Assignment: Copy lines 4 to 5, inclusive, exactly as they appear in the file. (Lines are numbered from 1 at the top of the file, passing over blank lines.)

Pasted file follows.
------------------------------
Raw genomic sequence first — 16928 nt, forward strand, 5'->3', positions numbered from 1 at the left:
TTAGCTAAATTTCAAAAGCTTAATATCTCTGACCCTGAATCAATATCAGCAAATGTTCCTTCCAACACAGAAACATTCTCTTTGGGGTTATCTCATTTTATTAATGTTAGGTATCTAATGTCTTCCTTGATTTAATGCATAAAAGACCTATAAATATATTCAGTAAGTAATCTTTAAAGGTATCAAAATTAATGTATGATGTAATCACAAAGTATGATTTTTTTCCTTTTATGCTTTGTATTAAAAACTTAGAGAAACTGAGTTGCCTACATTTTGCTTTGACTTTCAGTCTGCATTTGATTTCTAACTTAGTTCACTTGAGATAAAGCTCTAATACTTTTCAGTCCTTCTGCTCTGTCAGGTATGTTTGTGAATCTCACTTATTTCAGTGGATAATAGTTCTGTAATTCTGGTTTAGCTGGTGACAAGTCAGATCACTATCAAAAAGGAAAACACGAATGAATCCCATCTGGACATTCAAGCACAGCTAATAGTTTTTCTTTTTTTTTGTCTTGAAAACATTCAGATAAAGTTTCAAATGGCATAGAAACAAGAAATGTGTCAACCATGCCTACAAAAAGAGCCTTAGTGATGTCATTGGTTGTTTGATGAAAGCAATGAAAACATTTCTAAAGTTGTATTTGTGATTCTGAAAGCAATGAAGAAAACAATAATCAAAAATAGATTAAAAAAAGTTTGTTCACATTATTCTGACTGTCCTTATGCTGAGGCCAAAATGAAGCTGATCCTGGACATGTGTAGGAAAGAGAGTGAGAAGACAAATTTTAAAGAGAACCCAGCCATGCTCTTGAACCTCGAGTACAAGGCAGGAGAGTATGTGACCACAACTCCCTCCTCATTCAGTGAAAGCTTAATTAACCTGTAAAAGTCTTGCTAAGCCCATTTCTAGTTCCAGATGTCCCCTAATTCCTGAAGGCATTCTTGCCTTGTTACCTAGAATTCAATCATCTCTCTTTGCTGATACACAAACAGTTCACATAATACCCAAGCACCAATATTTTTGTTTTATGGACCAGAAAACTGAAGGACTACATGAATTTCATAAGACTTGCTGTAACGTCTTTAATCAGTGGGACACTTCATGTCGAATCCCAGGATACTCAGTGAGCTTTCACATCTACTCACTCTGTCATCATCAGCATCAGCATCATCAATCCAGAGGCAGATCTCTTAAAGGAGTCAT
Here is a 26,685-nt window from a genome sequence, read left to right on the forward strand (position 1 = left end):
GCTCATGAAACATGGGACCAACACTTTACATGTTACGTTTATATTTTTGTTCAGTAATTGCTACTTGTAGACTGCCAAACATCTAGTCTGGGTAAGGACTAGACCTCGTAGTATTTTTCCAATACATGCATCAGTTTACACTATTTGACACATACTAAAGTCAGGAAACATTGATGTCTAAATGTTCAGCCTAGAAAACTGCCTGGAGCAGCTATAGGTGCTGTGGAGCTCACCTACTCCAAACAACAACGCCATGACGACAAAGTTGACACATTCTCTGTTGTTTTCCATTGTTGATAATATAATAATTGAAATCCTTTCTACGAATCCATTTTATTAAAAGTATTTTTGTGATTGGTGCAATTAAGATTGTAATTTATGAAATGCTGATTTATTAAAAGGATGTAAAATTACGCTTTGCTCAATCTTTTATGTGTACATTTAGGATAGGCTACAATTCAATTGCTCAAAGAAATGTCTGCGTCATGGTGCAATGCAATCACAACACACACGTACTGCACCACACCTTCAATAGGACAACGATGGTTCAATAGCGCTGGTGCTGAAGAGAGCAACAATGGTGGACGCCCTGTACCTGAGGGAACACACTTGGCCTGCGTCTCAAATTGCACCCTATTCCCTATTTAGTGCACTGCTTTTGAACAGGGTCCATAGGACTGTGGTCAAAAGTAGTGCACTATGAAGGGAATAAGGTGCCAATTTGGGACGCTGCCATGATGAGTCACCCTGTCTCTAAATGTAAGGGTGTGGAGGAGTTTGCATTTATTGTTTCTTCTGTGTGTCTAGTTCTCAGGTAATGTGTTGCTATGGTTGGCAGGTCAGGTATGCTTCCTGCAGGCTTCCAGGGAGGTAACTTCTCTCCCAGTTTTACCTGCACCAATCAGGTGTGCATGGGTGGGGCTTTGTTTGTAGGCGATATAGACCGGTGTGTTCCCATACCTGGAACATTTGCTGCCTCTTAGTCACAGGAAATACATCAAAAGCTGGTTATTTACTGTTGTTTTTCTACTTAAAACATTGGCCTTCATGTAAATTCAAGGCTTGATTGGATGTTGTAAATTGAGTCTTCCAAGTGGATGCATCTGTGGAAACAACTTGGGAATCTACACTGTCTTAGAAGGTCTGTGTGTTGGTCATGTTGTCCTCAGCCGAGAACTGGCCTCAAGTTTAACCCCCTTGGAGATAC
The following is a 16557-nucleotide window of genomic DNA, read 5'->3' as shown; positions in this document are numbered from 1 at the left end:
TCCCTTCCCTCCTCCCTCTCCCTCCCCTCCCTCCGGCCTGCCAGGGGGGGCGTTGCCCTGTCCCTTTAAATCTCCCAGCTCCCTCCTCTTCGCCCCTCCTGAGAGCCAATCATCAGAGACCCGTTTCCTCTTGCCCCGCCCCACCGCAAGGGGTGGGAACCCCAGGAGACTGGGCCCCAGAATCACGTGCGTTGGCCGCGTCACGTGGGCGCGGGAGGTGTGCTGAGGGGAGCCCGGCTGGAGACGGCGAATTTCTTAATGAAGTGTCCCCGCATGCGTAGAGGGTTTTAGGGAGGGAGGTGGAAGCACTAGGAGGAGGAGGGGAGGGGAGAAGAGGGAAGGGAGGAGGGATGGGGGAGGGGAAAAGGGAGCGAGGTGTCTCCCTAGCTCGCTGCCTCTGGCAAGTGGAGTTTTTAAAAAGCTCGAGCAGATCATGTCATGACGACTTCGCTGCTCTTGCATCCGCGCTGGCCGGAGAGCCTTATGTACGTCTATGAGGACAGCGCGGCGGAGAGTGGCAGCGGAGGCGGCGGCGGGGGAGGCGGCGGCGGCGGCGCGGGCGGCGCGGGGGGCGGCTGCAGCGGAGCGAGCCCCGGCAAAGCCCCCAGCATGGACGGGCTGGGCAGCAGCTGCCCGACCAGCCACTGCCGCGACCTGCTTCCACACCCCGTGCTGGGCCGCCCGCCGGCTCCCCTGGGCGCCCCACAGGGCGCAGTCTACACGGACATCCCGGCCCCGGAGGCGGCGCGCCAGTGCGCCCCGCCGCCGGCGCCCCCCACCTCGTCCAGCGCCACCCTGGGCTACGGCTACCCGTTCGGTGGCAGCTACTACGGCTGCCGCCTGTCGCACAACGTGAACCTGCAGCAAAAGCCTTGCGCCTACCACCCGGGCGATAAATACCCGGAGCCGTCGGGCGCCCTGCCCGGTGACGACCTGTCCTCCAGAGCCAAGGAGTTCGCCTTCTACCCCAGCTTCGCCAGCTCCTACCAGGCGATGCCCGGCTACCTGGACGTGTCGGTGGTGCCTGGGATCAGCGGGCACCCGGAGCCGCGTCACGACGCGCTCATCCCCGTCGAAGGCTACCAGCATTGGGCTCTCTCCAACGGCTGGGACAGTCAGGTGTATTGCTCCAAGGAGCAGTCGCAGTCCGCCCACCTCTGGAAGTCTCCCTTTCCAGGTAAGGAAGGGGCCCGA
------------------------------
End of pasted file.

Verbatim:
GCTCATGAAACATGGGACCAACACTTTACATGTTACGTTTATATTTTTGTTCAGTAATTGCTACTTGTAGACTGCCAAACATCTAGTCTGGGTAAGGACTAGACCTCGTAGTATTTTTCCAATACATGCATCAGTTTACACTATTTGACACATACTAAAGTCAGGAAACATTGATGTCTAAATGTTCAGCCTAGAAAACTGCCTGGAGCAGCTATAGGTGCTGTGGAGCTCACCTACTCCAAACAACAACGCCATGACGACAAAGTTGACACATTCTCTGTTGTTTTCCATTGTTGATAATATAATAATTGAAATCCTTTCTACGAATCCATTTTATTAAAAGTATTTTTGTGATTGGTGCAATTAAGATTGTAATTTATGAAATGCTGATTTATTAAAAGGATGTAAAATTACGCTTTGCTCAATCTTTTATGTGTACATTTAGGATAGGCTACAATTCAATTGCTCAAAGAAATGTCTGCGTCATGGTGCAATGCAATCACAACACACACGTACTGCACCACACCTTCAATAGGACAACGATGGTTCAATAGCGCTGGTGCTGAAGAGAGCAACAATGGTGGACGCCCTGTACCTGAGGGAACACACTTGGCCTGCGTCTCAAATTGCACCCTATTCCCTATTTAGTGCACTGCTTTTGAACAGGGTCCATAGGACTGTGGTCAAAAGTAGTGCACTATGAAGGGAATAAGGTGCCAATTTGGGACGCTGCCATGATGAGTCACCCTGTCTCTAAATGTAAGGGTGTGGAGGAGTTTGCATTTATTGTTTCTTCTGTGTGTCTAGTTCTCAGGTAATGTGTTGCTATGGTTGGCAGGTCAGGTATGCTTCCTGCAGGCTTCCAGGGAGGTAACTTCTCTCCCAGTTTTACCTGCACCAATCAGGTGTGCATGGGTGGGGCTTTGTTTGTAGGCGATATAGACCGGTGTGTTCCCATACCTGGAACATTTGCTGCCTCTTAGTCACAGGAAATACATCAAAAGCTGGTTATTTACTGTTGTTTTTCTACTTAAAACATTGGCCTTCATGTAAATTCAAGGCTTGATTGGATGTTGTAAATTGAGTCTTCCAAGTGGATGCATCTGTGGAAACAACTTGGGAATCTACACTGTCTTAGAAGGTCTGTGTGTTGGTCATGTTGTCCTCAGCCGAGAACTGGCCTCAAGTTTAACCCCCTTGGAGATAC
The following is a 16557-nucleotide window of genomic DNA, read 5'->3' as shown; positions in this document are numbered from 1 at the left end: